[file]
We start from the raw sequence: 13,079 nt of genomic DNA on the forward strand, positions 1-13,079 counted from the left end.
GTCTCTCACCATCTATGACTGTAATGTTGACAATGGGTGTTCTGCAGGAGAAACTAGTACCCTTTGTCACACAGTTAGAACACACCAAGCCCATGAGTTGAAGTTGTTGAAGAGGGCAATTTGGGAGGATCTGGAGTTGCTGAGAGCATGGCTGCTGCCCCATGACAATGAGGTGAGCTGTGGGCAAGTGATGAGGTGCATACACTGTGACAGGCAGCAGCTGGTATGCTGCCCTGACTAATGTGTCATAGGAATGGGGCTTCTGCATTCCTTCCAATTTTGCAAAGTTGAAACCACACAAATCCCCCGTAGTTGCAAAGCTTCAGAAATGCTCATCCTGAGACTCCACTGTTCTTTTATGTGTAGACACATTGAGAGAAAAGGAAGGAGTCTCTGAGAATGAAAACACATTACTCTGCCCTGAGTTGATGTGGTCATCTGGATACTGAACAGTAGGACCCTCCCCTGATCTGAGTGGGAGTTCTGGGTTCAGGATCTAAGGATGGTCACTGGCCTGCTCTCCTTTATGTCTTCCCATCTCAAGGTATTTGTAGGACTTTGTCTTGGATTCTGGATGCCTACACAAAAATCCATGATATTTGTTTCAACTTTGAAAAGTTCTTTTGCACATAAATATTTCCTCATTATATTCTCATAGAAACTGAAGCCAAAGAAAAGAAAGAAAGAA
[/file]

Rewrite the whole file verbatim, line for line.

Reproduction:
We start from the raw sequence: 13,079 nt of genomic DNA on the forward strand, positions 1-13,079 counted from the left end.
GTCTCTCACCATCTATGACTGTAATGTTGACAATGGGTGTTCTGCAGGAGAAACTAGTACCCTTTGTCACACAGTTAGAACACACCAAGCCCATGAGTTGAAGTTGTTGAAGAGGGCAATTTGGGAGGATCTGGAGTTGCTGAGAGCATGGCTGCTGCCCCATGACAATGAGGTGAGCTGTGGGCAAGTGATGAGGTGCATACACTGTGACAGGCAGCAGCTGGTATGCTGCCCTGACTAATGTGTCATAGGAATGGGGCTTCTGCATTCCTTCCAATTTTGCAAAGTTGAAACCACACAAATCCCCCGTAGTTGCAAAGCTTCAGAAATGCTCATCCTGAGACTCCACTGTTCTTTTATGTGTAGACACATTGAGAGAAAAGGAAGGAGTCTCTGAGAATGAAAACACATTACTCTGCCCTGAGTTGATGTGGTCATCTGGATACTGAACAGTAGGACCCTCCCCTGATCTGAGTGGGAGTTCTGGGTTCAGGATCTAAGGATGGTCACTGGCCTGCTCTCCTTTATGTCTTCCCATCTCAAGGTATTTGTAGGACTTTGTCTTGGATTCTGGATGCCTACACAAAAATCCATGATATTTGTTTCAACTTTGAAAAGTTCTTTTGCACATAAATATTTCCTCATTATATTCTCATAGAAACTGAAGCCAAAGAAAAGAAAGAAAGAA